By John Mahusay
Cellular phones are not banned in the workplace. But Interior Secretary Eduardo Año has ordered all government workers to “refrain from using cellular phones when attending to clients.”
In a memorandum, Año said the order is in line with the “pursuit of genuine public service.”
The DILG chief asked all local chief executives and other concerned agencies to ensure that all frontline workers will follow the order.
“Local chief executives must ensure that this directive is observed by all LGU (local government unit) frontline workers,” the memorandum said.
The order sounds good but the use of cellular phones during office hours remains a challenge even among in the private sector.
Unrestricted cellular phone use in the workplace has taken a toll on productivity. Here are three ways to do when employees spend so much time with their cell phones.
- Accept the reality that cell phones are here to stay. They are almost indispensable to everyone whether at homes, schools, market places, and workplaces. The DILG order does not ban cell phone use in the workplace. It seeks to regulate its usage, however.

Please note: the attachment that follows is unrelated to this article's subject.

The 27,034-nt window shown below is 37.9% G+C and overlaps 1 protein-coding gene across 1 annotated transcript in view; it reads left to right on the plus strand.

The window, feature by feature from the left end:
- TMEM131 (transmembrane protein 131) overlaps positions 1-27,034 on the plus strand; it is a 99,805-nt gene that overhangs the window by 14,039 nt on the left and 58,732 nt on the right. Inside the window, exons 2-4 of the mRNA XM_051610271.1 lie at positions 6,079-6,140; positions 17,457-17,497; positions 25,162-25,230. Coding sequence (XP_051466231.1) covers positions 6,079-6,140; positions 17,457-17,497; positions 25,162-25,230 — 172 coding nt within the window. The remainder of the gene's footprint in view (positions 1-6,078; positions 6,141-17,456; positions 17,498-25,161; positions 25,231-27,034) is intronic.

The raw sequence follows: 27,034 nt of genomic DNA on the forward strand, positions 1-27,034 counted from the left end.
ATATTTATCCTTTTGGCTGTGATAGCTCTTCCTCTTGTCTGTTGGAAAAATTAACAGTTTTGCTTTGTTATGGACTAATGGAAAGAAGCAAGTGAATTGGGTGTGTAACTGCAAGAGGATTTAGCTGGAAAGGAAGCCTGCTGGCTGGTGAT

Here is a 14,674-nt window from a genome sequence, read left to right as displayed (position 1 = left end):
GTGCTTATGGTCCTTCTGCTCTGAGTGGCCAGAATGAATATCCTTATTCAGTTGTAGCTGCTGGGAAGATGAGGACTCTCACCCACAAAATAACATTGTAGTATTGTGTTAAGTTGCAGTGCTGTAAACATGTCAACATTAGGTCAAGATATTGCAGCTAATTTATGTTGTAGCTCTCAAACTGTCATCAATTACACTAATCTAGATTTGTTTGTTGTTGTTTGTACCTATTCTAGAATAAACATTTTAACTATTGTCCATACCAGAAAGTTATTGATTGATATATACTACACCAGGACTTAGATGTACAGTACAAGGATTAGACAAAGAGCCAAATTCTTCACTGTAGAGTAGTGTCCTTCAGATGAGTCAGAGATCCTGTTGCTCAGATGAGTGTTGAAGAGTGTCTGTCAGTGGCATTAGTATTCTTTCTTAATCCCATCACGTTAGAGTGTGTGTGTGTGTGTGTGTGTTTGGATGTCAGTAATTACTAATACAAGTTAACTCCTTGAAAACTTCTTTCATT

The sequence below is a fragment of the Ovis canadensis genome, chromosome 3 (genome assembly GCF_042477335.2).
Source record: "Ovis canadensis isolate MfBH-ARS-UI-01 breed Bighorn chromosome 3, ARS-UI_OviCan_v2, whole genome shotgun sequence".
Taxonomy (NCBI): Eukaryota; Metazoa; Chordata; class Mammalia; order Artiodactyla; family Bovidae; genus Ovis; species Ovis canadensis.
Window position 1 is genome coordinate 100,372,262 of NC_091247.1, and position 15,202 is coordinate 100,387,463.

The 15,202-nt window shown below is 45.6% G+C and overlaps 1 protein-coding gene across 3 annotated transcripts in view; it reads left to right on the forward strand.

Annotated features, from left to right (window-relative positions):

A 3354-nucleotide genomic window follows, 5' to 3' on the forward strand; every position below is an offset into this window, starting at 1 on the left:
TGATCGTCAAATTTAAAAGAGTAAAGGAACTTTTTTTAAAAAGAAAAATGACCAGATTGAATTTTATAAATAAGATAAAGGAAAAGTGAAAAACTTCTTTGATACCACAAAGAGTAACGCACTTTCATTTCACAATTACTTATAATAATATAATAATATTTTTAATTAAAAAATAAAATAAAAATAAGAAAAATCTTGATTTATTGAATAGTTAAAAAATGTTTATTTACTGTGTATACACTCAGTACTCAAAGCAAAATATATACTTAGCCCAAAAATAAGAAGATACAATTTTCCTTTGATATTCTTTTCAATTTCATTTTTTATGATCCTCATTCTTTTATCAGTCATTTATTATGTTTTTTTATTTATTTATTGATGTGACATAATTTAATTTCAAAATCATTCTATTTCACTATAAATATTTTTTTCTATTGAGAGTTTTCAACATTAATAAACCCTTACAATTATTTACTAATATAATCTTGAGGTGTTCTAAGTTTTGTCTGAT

- Limit the use of cellular phones. It is a distraction to allow cell phones during meetings. To allow its use when attending to clients will greatly affect the quality of services.
- Impose cell phone etiquette. A cell phone does not only distract its owner from work. It could also be a source of annoyance to a co-worker sitting nearby. Setting or defining some cell phone etiquette is great. One of these etiquettes may include setting the cell phones to silent or vibrating mode.
There are many ways to regulate the usage of cellular phones in the workplace. Banning its use, however, may be seen as punitive. (John Mahusay-Mindanao Sun/ Featured Image: Pixabay)